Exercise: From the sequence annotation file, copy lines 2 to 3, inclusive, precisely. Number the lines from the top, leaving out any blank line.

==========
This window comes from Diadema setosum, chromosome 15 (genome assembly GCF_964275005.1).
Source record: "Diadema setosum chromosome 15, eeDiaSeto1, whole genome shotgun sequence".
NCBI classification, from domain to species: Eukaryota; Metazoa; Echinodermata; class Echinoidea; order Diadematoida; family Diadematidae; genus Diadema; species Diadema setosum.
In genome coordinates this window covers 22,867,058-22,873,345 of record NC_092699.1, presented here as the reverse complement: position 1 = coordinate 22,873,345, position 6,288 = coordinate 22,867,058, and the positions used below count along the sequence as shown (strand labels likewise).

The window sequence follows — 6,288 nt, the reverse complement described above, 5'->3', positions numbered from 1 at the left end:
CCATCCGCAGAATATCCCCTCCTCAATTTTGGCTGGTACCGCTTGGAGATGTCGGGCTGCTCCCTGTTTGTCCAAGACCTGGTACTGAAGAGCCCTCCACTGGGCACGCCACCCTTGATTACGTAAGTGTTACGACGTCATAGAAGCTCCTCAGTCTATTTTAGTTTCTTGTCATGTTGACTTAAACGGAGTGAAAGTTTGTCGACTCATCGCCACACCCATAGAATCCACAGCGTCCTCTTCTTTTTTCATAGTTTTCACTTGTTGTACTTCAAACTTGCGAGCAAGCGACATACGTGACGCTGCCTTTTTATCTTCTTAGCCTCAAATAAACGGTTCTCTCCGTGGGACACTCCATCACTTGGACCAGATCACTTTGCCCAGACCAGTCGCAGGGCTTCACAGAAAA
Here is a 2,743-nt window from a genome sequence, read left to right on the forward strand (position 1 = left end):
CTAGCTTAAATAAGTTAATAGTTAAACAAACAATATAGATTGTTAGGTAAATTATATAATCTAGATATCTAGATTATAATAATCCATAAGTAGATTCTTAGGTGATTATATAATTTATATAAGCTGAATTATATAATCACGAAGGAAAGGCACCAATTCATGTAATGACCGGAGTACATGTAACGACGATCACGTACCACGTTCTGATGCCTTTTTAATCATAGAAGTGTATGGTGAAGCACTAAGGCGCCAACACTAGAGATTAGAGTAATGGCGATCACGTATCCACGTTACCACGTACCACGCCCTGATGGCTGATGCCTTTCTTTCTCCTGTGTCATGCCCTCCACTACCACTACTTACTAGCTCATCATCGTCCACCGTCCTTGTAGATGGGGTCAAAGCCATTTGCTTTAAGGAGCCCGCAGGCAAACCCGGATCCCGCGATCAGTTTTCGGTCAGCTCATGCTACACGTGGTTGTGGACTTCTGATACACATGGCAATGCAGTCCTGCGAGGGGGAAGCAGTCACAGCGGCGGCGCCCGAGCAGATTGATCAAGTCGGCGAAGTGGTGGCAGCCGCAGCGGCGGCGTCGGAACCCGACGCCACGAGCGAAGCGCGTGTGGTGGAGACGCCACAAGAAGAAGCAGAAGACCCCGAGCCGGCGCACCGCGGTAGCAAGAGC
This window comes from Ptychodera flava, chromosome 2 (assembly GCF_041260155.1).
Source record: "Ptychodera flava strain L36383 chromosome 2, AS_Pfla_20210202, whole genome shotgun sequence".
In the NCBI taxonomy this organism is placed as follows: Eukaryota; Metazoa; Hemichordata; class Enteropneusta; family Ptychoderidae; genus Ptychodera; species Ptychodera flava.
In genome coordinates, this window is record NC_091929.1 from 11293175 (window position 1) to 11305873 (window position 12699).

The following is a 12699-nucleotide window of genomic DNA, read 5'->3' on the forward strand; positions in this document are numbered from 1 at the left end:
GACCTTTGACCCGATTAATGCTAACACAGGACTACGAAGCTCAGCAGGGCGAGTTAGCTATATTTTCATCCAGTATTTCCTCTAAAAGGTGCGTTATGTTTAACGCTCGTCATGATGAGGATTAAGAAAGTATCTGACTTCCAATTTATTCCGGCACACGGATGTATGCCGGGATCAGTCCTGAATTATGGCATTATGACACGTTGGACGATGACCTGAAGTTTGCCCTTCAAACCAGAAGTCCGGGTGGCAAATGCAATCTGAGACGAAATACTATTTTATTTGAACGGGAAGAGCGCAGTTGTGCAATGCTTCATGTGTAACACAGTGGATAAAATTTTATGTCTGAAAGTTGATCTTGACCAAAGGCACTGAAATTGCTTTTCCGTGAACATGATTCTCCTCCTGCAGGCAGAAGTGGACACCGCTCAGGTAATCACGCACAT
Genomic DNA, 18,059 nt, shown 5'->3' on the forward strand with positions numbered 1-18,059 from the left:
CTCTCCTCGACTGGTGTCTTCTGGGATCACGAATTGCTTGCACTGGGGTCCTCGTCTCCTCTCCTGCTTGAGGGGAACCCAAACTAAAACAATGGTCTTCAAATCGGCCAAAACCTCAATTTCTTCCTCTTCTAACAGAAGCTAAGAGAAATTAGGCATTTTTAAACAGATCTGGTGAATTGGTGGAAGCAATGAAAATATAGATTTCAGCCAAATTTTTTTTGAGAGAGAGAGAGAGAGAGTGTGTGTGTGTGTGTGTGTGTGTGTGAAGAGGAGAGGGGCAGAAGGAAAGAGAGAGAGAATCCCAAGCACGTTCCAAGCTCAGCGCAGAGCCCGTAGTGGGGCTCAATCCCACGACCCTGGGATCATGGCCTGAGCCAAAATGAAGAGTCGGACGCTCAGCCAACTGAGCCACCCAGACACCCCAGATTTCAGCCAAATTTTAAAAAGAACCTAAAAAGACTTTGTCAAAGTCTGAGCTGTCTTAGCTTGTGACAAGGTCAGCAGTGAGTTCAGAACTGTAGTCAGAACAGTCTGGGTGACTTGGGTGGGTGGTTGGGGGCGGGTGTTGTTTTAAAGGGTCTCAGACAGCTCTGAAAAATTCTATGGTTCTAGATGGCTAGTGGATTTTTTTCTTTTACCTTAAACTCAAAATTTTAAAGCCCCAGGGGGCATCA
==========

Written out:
Source record: "Diadema setosum chromosome 15, eeDiaSeto1, whole genome shotgun sequence".
NCBI classification, from domain to species: Eukaryota; Metazoa; Echinodermata; class Echinoidea; order Diadematoida; family Diadematidae; genus Diadema; species Diadema setosum.